Some congressional budget experts say they think that the latest OMB estimates for 1985 spending are as much as $15 billion too high. About half of that difference is due to an assumption that the Defense Department will, like last year, be unable to spend the money allocated to it.
The administration also is assuming a resumption of rapid growth in Medicare outlays rather than a continuation of the more modest 1984 rate of increase, with the difference worth another $3 billion or $4 billion.
However, the congressional budget experts also say that administration revenue figures are probably $5 billion or $6 billion too high. They say they think the deficit will be closer to $200 billion than the administration's $210 billion.
The United States is already borrowing more than $1 for every $5 it spends, so a bigger dose of red ink in 1985 just makes the problems worse, as President Reagan acknowledged in his news conference last week.
On that occasion, when asked why the deficit estimates have risen so much since the election, Reagan replied, "Well, some of the same things, including every year that you continue deficit spending you add that much more to the debt and that much more interest that has to be paid, a very sizable increase in that. So that's just one of the factors."
The estimate for this year's net interest on the publicly held portion of the national debt has risen from $130 billion in August to $133 billion. With the deficit now about $38 billion higher for 1985, that means that in 1986 the debt will be $38 billion higher than it otherwise would have been. Just like any individual or business that incurs more debt, the government is going to have a bigger interest bill.
If the government begins fiscal 1986 with a $38 billion larger debt than it had planned, and the interest rate is, say, 10 percent, interest payments will have to be nearly $4 billion higher.
The total increase in the debt this year likely will be in the neighborhood of $225 billion, once borrowing for spending not included in the budget is included. That is why the interest bill in 1986 is now expected to be about $154 billion, up from $133 billion this year.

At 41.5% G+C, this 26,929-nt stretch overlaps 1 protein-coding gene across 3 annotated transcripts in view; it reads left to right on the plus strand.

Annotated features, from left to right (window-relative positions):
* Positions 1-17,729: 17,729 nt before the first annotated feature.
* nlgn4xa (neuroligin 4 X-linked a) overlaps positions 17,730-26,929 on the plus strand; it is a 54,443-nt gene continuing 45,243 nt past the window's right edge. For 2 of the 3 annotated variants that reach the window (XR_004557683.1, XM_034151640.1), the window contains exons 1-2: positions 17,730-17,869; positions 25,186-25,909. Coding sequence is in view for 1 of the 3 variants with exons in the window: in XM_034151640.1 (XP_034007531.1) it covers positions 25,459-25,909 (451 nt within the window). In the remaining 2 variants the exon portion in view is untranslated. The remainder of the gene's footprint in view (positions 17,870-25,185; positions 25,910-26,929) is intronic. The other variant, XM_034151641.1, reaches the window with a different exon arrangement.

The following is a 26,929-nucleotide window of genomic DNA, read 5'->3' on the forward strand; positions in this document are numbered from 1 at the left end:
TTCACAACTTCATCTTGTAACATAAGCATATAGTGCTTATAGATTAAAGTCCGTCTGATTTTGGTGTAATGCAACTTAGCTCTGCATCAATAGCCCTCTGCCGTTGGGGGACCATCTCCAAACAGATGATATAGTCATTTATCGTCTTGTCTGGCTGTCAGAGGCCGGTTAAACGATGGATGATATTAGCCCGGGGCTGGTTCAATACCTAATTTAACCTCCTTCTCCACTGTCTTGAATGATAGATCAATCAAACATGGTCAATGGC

The rise in the level of interest payments in 1986, therefore, accounts for about $8 billion, or one-fifth of the $40 billion spending increase the president is trying to offset by slashing or eliminating a host of programs.
Meanwhile, the revenue estimates remain a major question. What matters most for revenues, as OMB pointed out in its August budget review, is how much the current-dollar gross national product rises rather than how much inflation-adjusted GNP rises.
Usually, discussion about economic growth centers on the latter, so-called real GNP. That is the measure that, after rising at a seasonally adjusted annual rate of 10.1 percent in the first quarter and a 7.1 percent rate in the second, dropped off to a weak 1.9 percent rate in the third. This quarter, most forecasters expect it to do no better -- and perhaps worse.
Taxes are levied on current incomes, whatever may be happening over time to the purchasing power of the dollars being received. That means that for revenue-estimating, current-dollar GNP is the experts' starting point; and on that front, the outlook has deteriorated.
The Reagan administration's economic assumptions behind the August budget numbers called for an 8.9 percent increase in current-dollar GNP in calendar year 1985, compared to this year's level, and an 8.6 percent rise in 1986. However, even if the economy gets back on a 4 percent real-GNP growth track early next year, the 1985 level of current-dollar GNP probably would still be no more than about 7.5 percent higher than in 1984.
The roughly 1.5 percentage-point difference between the August growth estimate and the current one could easily knock off a comparable chunk of receipts.
At his news conference, the president noted succinctly: "Growth improves revenues."
Less growth in this case means more running in place to stay even.